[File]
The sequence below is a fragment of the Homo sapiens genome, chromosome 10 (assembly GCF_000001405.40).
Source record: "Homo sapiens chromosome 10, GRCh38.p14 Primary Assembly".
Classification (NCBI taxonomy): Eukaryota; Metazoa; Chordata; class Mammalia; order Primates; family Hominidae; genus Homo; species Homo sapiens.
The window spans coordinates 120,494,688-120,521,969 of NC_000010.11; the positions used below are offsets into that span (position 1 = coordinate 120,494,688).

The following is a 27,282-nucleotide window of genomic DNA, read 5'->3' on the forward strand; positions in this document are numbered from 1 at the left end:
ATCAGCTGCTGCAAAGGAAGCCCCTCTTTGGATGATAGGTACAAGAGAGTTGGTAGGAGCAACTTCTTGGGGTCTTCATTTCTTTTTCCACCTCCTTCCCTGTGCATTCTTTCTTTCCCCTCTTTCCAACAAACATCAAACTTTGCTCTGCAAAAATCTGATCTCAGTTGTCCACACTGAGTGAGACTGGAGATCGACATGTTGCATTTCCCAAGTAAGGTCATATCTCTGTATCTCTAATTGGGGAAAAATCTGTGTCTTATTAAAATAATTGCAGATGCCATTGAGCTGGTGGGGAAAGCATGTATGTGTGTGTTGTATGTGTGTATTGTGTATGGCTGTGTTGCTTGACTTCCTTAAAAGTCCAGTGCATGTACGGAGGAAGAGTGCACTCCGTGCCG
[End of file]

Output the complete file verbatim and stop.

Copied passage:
The sequence below is a fragment of the Homo sapiens genome, chromosome 10 (assembly GCF_000001405.40).
Source record: "Homo sapiens chromosome 10, GRCh38.p14 Primary Assembly".
Classification (NCBI taxonomy): Eukaryota; Metazoa; Chordata; class Mammalia; order Primates; family Hominidae; genus Homo; species Homo sapiens.
The window spans coordinates 120,494,688-120,521,969 of NC_000010.11; the positions used below are offsets into that span (position 1 = coordinate 120,494,688).

The following is a 27,282-nucleotide window of genomic DNA, read 5'->3' on the forward strand; positions in this document are numbered from 1 at the left end:
ATCAGCTGCTGCAAAGGAAGCCCCTCTTTGGATGATAGGTACAAGAGAGTTGGTAGGAGCAACTTCTTGGGGTCTTCATTTCTTTTTCCACCTCCTTCCCTGTGCATTCTTTCTTTCCCCTCTTTCCAACAAACATCAAACTTTGCTCTGCAAAAATCTGATCTCAGTTGTCCACACTGAGTGAGACTGGAGATCGACATGTTGCATTTCCCAAGTAAGGTCATATCTCTGTATCTCTAATTGGGGAAAAATCTGTGTCTTATTAAAATAATTGCAGATGCCATTGAGCTGGTGGGGAAAGCATGTATGTGTGTGTTGTATGTGTGTATTGTGTATGGCTGTGTTGCTTGACTTCCTTAAAAGTCCAGTGCATGTACGGAGGAAGAGTGCACTCCGTGCCG